29 Mar, 2009

 

You could put good fertile soil over the spot, 3 wheelbarrow loads will give you 9ft. by 3ft. Have 3 standard rolls of turf, cut one in half, put down one lengthways with a half at the top. The other from the top with the half on the bottom. The grass will not grow very well but will hold the soil together from digging animals. In the turf, you can plant Snowdrops, primroses, wood anenomes, blue bells and campians which will all look wild in the woods. As SBG and Moongrower say, you need to check that this is OK with the site management.

29 Mar, 2009

 

I think you are all missing the point that a woodland burial site does not have flowers etc. on the grave

http://www.uk-funerals.co.uk/green-funerals.html

29 Mar, 2009

 

Most woodland sites (though not all) do allow for some wild flowers to be planted.

29 Mar, 2009

 

Thanks so much to all of you who posted replies to my question about the burial site.

The woodland / meadow site is in Gerrards Cross and we are allowed to plant flowers. Some people have planted flowers which are not in keeping with woodland/meadowland, but I want it to look "wild" but not just rough turf. I am planning to plant blue geranium, aquilega, a sun-loving fern (as mum's site gets full sun for part of the day), maybe a dogrose, bluebells. I planted pulmonaria and that has survived well. I've researched all the woodland plants and will only use these. Each site has a tree planted by the local authority - we provided a baby cherry tree from mum's garden ... still quite small.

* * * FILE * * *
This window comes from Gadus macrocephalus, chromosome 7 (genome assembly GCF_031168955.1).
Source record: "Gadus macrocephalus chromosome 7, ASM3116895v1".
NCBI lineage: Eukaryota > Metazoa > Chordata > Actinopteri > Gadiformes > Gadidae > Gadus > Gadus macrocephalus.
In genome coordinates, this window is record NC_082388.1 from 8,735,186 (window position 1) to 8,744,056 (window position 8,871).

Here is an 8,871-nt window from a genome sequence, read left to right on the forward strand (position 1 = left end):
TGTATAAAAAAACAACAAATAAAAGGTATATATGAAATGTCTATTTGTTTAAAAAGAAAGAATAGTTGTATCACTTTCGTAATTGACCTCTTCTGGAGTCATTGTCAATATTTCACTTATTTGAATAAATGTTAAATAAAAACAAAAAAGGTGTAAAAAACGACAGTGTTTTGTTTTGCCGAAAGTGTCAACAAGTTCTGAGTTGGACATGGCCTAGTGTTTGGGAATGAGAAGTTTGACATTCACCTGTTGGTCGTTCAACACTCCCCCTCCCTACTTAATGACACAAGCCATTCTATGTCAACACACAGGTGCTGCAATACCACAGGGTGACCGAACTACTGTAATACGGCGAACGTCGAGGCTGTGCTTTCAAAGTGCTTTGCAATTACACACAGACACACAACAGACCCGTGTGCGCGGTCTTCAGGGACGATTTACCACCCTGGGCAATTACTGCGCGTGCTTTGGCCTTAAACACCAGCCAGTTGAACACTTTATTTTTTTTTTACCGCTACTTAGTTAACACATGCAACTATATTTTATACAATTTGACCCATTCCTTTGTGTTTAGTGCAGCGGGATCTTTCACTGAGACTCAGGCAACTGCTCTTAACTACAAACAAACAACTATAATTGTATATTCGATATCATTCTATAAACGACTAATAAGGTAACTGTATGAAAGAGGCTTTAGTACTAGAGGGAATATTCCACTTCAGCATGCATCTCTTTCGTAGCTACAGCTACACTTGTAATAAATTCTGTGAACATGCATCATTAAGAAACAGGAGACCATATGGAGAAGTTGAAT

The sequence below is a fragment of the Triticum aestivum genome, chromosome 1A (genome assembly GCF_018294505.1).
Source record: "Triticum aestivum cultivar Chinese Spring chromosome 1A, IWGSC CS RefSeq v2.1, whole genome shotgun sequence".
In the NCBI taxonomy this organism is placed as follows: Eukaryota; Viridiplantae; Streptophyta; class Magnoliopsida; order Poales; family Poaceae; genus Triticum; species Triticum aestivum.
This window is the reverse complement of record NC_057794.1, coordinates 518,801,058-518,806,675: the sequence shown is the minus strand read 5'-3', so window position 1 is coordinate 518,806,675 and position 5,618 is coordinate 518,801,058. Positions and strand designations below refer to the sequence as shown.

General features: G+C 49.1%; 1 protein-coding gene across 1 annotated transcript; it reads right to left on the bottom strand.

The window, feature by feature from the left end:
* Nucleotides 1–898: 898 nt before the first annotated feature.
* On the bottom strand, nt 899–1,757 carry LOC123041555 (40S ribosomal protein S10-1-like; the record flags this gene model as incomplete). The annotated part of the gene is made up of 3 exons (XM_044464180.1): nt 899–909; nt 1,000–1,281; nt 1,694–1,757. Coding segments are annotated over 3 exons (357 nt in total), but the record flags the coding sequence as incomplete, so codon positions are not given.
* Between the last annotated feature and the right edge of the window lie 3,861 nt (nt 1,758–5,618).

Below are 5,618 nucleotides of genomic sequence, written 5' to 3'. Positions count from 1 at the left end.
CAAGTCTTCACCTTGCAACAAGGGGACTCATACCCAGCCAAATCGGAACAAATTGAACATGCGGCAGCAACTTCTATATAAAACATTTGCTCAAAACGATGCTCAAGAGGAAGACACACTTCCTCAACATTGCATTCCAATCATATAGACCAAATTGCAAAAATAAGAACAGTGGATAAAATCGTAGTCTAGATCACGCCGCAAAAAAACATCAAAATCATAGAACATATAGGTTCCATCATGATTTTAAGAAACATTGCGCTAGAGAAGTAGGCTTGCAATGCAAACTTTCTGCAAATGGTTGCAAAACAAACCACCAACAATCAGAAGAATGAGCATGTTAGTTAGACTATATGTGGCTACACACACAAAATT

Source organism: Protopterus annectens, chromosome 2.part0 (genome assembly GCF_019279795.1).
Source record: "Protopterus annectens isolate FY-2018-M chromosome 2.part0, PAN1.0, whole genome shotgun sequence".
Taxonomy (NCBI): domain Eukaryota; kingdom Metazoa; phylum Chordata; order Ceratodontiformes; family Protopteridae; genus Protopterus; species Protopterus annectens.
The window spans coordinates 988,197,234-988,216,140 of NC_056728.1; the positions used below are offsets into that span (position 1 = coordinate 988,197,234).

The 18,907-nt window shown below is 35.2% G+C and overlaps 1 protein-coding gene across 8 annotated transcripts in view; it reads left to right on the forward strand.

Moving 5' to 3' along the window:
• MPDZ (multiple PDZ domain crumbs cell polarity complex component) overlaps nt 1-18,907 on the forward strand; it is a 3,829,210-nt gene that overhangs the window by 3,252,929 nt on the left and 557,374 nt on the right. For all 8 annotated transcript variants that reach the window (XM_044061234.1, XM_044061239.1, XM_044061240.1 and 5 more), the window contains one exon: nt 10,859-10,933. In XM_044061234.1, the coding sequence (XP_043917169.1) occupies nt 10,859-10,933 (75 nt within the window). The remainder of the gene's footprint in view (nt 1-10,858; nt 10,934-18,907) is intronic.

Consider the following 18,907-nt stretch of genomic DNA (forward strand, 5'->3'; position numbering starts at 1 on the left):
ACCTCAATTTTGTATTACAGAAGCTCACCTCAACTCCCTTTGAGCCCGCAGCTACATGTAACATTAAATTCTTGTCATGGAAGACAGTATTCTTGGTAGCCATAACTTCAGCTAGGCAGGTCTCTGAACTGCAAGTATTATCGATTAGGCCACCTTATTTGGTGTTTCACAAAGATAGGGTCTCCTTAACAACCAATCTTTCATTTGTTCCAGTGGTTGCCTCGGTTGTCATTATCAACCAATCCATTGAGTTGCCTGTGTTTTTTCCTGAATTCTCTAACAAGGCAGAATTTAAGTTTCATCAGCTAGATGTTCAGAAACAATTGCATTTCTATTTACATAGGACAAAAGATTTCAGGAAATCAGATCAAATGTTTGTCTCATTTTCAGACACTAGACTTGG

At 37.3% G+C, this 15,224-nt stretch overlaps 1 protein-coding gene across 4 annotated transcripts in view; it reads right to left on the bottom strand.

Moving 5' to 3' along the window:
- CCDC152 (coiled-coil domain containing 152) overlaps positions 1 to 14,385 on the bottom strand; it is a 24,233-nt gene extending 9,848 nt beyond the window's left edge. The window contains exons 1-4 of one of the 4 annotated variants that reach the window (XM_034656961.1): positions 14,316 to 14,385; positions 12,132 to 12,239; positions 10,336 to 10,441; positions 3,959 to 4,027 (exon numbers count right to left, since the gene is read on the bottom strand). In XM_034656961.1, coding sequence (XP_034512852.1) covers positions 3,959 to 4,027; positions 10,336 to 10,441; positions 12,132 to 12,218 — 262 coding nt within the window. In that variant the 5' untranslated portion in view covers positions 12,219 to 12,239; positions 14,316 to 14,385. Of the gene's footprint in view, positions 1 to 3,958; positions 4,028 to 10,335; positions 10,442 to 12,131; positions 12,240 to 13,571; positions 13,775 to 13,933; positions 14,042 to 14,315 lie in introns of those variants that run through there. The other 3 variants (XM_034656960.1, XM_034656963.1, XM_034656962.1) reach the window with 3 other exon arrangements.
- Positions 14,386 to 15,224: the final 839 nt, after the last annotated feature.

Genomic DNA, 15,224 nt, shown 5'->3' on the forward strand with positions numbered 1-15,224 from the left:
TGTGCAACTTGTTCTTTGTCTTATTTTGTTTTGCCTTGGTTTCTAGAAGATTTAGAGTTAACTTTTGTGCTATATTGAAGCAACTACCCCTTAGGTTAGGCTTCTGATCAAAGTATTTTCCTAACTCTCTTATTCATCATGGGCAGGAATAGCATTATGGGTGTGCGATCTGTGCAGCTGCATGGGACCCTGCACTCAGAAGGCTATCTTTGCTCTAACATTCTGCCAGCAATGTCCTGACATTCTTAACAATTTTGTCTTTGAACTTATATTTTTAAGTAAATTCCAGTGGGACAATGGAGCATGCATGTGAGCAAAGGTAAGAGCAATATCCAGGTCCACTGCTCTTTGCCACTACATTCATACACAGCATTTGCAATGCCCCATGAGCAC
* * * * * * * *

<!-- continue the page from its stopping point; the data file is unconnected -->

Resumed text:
I will make sure it looks "natural" but just want to know about the soil as it really is just stones and sand.

29 Mar, 2009

 

We buried my dad in a woodland site two years ago - and shared all your desires for a 'natural' setting. However I agree with a lot of the contibutors - things will survive that can survive those conditions - which include dreadful soil, deer coming out and nibbling everything, drought and so on. Once you start trying to change it you create an ongoing maintenance need or an artificial pocket which won't benefit in the long term. I have found it tough but have to respect my mother's opinion that nature is boss - we have replaced his tree twice as it didn't survive - no one notices as the sites are untended. Anyway on our site most people choose oaks so in ten years of such close planting there are going to be a lot of victims, not just the plants but the trees themselves. Two plus years on, the site has not grown much and it makes me sad. I really hope that we see it start to flourish over the next few years, at the moment it is not a nice place to visit. sniff.